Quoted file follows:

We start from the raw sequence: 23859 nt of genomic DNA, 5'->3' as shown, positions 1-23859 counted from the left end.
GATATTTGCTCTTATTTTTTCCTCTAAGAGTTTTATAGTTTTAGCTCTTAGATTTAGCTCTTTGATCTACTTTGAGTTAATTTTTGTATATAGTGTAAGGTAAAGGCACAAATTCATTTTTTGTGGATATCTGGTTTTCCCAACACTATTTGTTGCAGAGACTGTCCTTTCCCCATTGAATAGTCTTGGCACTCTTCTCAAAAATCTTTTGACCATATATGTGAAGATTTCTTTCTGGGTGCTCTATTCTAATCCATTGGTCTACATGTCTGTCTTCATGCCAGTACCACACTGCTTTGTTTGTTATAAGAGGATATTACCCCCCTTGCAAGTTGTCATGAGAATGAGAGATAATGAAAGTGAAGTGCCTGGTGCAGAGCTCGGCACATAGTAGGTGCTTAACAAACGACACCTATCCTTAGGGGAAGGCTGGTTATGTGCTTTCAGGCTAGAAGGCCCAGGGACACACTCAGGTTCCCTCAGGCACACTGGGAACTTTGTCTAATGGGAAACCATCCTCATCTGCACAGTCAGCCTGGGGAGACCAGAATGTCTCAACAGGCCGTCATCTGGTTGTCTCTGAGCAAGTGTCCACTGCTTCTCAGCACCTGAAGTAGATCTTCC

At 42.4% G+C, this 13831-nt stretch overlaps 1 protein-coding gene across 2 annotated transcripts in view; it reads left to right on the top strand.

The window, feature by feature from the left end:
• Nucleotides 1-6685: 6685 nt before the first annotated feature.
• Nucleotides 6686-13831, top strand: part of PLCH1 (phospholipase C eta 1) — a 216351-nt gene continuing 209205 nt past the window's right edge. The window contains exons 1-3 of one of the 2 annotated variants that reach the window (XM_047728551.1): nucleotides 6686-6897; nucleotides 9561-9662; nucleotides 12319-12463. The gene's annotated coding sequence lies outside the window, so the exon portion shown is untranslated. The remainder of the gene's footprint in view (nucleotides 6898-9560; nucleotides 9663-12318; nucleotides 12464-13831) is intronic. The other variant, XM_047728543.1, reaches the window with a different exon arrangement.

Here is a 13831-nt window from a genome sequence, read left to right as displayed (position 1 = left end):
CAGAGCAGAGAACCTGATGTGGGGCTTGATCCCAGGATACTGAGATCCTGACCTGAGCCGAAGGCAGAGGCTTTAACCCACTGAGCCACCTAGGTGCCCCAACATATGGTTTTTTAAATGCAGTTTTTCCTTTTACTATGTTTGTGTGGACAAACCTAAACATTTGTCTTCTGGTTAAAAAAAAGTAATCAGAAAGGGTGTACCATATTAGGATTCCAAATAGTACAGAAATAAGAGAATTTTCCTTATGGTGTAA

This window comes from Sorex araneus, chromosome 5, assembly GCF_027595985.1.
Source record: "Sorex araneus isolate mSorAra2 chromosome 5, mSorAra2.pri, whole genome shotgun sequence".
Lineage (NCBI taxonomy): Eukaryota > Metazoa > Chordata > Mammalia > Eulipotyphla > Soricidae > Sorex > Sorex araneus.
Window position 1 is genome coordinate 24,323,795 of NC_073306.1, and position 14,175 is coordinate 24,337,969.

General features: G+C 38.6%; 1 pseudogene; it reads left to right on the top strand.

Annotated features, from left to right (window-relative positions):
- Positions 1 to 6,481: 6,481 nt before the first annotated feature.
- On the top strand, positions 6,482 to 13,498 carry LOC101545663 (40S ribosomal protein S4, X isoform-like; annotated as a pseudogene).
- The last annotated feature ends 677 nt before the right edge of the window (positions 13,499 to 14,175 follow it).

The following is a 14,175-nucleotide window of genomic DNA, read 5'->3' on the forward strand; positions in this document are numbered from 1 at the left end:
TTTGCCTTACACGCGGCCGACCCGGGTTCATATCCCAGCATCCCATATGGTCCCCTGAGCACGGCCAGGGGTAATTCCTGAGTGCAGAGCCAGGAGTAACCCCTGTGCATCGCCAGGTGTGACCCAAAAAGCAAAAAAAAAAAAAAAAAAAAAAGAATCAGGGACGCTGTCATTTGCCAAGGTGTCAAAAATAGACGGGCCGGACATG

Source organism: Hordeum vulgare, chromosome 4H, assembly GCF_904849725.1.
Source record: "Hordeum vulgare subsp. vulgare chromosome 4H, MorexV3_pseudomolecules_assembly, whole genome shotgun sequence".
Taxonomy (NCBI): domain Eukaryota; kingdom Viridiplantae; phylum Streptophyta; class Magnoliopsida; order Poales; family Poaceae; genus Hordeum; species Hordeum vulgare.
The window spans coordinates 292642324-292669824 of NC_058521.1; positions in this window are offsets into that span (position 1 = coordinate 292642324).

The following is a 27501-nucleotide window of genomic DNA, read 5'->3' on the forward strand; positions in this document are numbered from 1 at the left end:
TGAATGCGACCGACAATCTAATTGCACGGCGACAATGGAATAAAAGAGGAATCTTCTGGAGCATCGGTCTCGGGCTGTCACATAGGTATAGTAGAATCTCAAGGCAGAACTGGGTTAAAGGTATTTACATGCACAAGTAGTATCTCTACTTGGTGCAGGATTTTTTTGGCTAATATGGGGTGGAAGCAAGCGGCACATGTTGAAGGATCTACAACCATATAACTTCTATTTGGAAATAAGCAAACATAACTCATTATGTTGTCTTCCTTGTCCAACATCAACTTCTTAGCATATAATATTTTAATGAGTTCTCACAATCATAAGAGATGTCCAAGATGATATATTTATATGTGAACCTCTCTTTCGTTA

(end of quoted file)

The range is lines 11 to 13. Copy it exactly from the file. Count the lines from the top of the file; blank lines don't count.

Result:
Lineage (NCBI taxonomy): Eukaryota > Metazoa > Chordata > Mammalia > Eulipotyphla > Soricidae > Sorex > Sorex araneus.
Window position 1 is genome coordinate 24,323,795 of NC_073306.1, and position 14,175 is coordinate 24,337,969.

General features: G+C 38.6%; 1 pseudogene; it reads left to right on the top strand.